‘Semi-dwarf’ trees may enable a green revolution for some forest crops

| October 1, 2012
This article or excerpt is included in the GLP’s daily curated selection of ideologically diverse news, opinion and analysis of biotechnology innovation.
The same “green revolution” concepts that have revolutionized crop agriculture and helped to feed billions of people around the world may now offer similar potential in forestry, scientists say, with benefits for wood, biomass production, drought stress and even greenhouse gas mitigation.  Researchers at Oregon State University recently outlined the latest findings on reduced height growth in trees through genetic modification, and concluded that several advantageous growth traits could be achieved for short-rotation forestry, bioenergy, or more efficient water use in a drier, future climate.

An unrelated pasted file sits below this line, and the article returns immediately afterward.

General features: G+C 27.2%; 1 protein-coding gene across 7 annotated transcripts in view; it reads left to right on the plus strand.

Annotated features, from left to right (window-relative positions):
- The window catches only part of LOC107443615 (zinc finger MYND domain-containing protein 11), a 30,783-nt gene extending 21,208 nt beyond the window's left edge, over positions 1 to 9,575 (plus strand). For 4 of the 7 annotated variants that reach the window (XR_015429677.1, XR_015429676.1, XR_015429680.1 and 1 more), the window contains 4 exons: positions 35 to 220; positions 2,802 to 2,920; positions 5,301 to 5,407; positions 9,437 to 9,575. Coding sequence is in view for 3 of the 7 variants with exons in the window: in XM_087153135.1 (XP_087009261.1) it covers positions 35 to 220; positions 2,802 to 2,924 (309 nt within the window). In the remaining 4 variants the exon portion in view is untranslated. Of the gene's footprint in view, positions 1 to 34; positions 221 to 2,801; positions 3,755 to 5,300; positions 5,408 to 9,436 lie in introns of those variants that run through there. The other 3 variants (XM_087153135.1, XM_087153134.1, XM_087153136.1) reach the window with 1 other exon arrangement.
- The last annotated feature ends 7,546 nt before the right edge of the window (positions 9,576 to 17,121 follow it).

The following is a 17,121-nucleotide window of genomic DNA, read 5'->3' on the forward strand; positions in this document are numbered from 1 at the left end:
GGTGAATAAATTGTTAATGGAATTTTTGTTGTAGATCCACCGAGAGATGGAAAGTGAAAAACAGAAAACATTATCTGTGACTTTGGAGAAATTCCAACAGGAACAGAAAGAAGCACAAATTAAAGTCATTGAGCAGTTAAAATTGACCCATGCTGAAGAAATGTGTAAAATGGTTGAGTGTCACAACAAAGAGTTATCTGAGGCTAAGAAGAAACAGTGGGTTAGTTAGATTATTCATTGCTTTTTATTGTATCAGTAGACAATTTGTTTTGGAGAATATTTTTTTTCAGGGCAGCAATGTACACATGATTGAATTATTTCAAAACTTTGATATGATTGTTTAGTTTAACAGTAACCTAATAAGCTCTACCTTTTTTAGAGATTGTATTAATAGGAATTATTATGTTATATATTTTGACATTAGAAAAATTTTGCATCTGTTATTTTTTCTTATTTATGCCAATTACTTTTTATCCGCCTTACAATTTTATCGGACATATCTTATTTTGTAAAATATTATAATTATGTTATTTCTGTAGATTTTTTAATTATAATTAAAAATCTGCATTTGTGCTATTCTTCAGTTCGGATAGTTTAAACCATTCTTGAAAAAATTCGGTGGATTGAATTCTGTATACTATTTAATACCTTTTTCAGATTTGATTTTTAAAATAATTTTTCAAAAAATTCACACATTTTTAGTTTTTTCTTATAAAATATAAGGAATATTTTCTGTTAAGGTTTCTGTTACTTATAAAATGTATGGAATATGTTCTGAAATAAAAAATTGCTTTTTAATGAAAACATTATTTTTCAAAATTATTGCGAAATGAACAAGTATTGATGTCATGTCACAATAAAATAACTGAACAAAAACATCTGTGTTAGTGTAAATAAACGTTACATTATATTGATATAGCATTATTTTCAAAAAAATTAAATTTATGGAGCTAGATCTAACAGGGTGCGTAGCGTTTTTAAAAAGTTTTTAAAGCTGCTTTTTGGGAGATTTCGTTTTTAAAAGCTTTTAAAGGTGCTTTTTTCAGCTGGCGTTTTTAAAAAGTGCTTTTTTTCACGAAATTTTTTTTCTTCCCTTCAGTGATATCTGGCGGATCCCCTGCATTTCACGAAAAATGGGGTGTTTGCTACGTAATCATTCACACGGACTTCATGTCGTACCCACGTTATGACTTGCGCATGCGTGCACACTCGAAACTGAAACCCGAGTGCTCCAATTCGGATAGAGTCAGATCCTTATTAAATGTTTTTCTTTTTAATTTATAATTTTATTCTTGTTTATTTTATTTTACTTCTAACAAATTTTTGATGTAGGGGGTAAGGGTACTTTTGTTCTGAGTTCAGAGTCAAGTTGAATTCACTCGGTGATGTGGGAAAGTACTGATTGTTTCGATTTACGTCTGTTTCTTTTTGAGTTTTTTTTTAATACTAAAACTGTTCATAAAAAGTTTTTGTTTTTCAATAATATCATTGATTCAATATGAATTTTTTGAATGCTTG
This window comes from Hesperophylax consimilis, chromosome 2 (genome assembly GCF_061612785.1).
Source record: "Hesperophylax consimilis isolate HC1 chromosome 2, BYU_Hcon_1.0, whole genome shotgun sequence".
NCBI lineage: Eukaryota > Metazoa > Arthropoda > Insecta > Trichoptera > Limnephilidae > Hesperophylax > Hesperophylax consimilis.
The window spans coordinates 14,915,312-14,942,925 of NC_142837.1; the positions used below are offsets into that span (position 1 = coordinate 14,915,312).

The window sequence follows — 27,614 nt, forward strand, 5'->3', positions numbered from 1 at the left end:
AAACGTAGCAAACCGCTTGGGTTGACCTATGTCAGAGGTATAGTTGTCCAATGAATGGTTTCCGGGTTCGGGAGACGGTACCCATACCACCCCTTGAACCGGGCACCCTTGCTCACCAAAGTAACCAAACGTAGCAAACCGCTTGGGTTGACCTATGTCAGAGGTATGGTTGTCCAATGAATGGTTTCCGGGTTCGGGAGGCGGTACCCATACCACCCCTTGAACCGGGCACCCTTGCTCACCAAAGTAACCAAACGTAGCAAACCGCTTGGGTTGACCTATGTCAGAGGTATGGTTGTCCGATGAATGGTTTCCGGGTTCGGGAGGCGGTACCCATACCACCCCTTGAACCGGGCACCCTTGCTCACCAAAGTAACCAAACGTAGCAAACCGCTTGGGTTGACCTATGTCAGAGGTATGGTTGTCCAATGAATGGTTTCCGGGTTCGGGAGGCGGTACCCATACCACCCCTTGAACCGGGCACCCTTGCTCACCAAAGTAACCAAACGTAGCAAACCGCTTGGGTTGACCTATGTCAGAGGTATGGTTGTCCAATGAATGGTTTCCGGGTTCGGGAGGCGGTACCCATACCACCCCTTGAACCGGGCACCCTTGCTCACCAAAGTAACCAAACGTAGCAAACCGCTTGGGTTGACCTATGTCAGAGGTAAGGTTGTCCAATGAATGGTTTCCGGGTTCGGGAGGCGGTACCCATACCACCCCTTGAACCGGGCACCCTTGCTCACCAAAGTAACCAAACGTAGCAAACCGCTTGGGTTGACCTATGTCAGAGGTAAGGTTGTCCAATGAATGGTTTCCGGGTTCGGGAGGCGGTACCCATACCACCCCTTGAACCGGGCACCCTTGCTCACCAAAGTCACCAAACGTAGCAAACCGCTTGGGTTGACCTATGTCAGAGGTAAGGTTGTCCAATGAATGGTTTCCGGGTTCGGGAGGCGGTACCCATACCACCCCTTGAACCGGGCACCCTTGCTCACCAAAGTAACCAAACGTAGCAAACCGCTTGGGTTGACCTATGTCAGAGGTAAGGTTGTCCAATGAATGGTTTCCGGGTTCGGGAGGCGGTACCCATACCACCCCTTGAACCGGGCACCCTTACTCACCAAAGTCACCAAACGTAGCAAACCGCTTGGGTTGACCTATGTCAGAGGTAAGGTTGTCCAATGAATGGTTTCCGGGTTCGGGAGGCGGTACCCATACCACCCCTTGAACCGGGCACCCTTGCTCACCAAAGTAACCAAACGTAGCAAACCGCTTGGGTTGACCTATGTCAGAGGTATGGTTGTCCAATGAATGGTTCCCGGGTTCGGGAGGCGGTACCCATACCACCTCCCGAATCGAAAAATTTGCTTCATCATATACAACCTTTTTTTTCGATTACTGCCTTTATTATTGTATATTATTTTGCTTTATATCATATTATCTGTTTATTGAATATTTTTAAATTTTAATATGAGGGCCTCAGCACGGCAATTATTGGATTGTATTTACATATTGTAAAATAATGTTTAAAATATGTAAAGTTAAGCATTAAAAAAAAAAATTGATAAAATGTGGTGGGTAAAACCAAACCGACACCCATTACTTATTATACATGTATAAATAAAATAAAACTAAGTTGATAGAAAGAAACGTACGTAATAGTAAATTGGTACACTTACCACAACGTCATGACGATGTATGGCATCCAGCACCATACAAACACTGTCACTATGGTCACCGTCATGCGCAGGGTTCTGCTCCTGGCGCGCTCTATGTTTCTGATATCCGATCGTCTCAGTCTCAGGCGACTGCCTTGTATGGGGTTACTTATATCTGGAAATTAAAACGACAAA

Share via
News on human & agricultural genetics and biotechnology delivered to your inbox.
Optional. Mail on special occasions.
Send this to a friend